US 2451703 A
Description (OCR text may contain errors)
Patented Oct. 19, 1948 RESILIENT TAN TALUM TUBES AND A PROCESS FOR MAKING SAME Paul Alfred Weiss, Chicago, 111., assignor to the United States of America. as represented by the Secretary of War No Drawing. Application May 2, 1945, Serial No. 591,641
This invention relates to resilient tantalum tubes and a process for making same, and it is particularly directed to resilient tantalum tubes suitable for sutureless joinder of severed nerve ends, I
In recent years tantalum has been employed in the medical field, particularly the surgical branch, for repairing damaged tissues and bones. Because of its malleability, tantalum can be drawn into very fine Wires, which are excellent for linking severed nerves, blood vessels, muscles,
tendons and skin. Likewise, tantalum foil has been fashioned into cylinders replacing conduits in the body, such as artery sections. Because of the ease with which tantalum foil may be fashioned into plates and the like, it has been used as panels to restore the natural contours of shattered skulls and as embedded plates in damaged abdomen walls. However, due to this extreme malleability of tantalum foil, it is unsuitable for the purpose of sutureless nerve splicing.
, Tantalum is particularly useful in the surgical field because it is completely inert and harmless in the human body. None of the body fluids or tissues corrode it; and, it does not irritate or damage any of the human tissues.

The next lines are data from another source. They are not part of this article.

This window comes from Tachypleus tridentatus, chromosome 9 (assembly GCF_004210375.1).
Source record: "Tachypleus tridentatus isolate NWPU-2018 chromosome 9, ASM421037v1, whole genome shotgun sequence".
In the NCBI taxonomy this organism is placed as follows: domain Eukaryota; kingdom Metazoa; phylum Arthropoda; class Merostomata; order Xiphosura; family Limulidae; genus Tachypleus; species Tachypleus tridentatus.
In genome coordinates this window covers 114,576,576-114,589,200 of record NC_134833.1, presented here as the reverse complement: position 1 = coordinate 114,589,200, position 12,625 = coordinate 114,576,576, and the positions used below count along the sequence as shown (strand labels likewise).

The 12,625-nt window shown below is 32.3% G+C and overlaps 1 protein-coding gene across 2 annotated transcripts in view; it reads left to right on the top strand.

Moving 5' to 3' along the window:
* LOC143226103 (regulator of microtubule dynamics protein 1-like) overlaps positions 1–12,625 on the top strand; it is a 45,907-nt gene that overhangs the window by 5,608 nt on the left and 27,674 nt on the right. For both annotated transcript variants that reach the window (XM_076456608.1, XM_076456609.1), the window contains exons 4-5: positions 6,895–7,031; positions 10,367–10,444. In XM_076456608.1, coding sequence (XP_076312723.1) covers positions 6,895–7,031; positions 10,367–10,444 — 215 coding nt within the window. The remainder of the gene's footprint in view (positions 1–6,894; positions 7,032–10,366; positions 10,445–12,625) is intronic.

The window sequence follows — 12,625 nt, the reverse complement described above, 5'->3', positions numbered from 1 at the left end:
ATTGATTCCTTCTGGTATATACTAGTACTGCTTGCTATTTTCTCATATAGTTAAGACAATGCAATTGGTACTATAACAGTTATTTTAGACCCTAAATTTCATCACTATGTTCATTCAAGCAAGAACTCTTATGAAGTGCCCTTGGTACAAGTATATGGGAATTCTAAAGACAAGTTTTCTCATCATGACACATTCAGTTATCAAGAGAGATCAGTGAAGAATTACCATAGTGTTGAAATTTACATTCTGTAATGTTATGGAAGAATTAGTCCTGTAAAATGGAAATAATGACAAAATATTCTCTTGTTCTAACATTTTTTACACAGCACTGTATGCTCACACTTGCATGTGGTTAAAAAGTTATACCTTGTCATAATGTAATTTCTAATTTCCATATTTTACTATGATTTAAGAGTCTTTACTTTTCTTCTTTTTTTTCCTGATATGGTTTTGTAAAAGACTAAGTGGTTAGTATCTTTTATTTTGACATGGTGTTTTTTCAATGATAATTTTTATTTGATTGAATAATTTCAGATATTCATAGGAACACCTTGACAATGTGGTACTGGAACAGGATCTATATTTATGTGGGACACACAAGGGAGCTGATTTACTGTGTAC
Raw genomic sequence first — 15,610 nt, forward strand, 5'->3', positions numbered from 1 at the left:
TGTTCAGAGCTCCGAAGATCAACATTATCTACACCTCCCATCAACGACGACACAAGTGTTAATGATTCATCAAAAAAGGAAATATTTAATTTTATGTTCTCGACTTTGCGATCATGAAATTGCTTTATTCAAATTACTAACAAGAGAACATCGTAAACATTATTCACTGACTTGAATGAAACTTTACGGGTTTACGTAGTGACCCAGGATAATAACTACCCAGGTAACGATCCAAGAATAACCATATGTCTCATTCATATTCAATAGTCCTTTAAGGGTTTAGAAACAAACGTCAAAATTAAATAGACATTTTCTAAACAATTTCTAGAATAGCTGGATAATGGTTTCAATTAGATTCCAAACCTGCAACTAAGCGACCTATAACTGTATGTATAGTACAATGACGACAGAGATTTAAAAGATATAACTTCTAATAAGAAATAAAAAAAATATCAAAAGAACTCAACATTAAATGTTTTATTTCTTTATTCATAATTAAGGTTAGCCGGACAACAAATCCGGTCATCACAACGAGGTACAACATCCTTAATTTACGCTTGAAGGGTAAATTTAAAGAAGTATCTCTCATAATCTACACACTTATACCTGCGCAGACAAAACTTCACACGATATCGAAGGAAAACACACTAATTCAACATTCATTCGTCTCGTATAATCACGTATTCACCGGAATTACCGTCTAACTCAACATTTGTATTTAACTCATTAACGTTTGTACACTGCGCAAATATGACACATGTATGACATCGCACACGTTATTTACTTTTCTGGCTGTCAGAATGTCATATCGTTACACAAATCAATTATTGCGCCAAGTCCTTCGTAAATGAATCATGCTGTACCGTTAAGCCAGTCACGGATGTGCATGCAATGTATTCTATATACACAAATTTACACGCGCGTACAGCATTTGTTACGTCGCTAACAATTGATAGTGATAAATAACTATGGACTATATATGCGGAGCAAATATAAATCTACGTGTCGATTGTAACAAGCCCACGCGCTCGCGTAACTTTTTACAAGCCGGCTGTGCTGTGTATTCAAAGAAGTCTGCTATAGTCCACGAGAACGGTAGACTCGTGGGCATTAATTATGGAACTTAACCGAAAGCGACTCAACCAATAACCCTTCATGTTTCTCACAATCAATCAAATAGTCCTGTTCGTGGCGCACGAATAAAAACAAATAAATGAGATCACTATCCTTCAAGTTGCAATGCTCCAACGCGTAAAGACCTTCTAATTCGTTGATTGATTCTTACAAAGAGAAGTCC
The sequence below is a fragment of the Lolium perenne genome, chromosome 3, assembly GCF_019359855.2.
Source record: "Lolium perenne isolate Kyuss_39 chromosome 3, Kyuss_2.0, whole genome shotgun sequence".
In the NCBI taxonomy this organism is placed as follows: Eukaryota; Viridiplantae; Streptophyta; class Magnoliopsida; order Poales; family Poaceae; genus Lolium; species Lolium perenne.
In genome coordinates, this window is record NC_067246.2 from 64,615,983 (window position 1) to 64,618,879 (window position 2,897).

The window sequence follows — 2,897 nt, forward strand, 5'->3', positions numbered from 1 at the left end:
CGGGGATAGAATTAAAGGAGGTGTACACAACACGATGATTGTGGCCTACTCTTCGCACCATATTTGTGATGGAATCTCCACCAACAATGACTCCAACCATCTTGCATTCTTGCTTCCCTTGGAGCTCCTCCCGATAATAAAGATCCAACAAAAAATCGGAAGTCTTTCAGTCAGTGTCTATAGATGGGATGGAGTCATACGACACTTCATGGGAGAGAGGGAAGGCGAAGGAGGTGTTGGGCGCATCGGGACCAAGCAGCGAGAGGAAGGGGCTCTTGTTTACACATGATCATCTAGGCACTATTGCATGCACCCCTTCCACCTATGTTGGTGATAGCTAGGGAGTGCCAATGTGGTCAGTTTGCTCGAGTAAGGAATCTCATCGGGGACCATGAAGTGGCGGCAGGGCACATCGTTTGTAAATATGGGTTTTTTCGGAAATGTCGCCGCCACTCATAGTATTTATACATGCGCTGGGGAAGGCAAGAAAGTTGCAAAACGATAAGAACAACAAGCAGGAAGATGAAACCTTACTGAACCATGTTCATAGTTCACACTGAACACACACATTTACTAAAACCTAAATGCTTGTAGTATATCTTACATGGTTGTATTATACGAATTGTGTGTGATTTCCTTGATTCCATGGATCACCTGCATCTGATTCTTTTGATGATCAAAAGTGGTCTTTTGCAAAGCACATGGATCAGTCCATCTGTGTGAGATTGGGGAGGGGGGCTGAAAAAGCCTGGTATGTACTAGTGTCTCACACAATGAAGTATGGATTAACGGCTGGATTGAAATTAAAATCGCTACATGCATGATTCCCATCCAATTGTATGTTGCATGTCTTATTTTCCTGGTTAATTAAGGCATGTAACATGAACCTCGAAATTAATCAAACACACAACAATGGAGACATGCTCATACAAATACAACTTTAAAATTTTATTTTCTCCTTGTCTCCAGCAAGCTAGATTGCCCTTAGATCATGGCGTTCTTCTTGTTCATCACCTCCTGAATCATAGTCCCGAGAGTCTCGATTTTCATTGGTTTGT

Elastic cuffs or sleeves formed from arteries hav previously been used for reuniting severed nerve stumps, but extreme difficulty has been encountered in obtaining this material in sufiicient quantities to meet the ever increasing demand in the surgical field. Because of the above-discussed properties of tantalum it was first thought that tantalum foil was the solution to this problem, but upon a closer investigation and experimentation it was found that other properties of tantalum, such as its pliability, rendered it unsuitable for this use.
A device for sutureless sleeve splicing of nerves, in addition to being inert and harmless in the human body, must be distensible, so as to permit 'it to be easily slidable onto the nerve stumps;
2 vide a process for making elastic tantalum tubes from malleable tantalum foil.
A further object of this invention is to provide a method for heat treating cylindrical rolls of tantalum foil to provide highly resilient tantalum tubes having increased structural strength.
The foregoing and other objects and advantages of this invention will be apparent from the following description.
This invention is based on the discovery that tantalum foil can be formed into cylinders of the desired dimension and of the desired resilience by gradient heat tempering. The procedure in volvesthree primary steps, comprising wrapping pliable tantalum foil around a heat conducting and radiation transmitting core; exposing the wrapped core to radiant heat and thereafter trimming overheated portions from the resultant cylinder.
The implements necessary in the procedure are a furnace adapted to provide an even heat and having heat control means; heat conducting and radian heat transmitting core tubing corresponding in size to the various nerve sizes, this tubing being preferably formed from quartz; heat conducting core rods, preferably steel, adapted to be fitted into the various tubes to complete the cores; and, fine steel wire for securing the foil to the core tubing.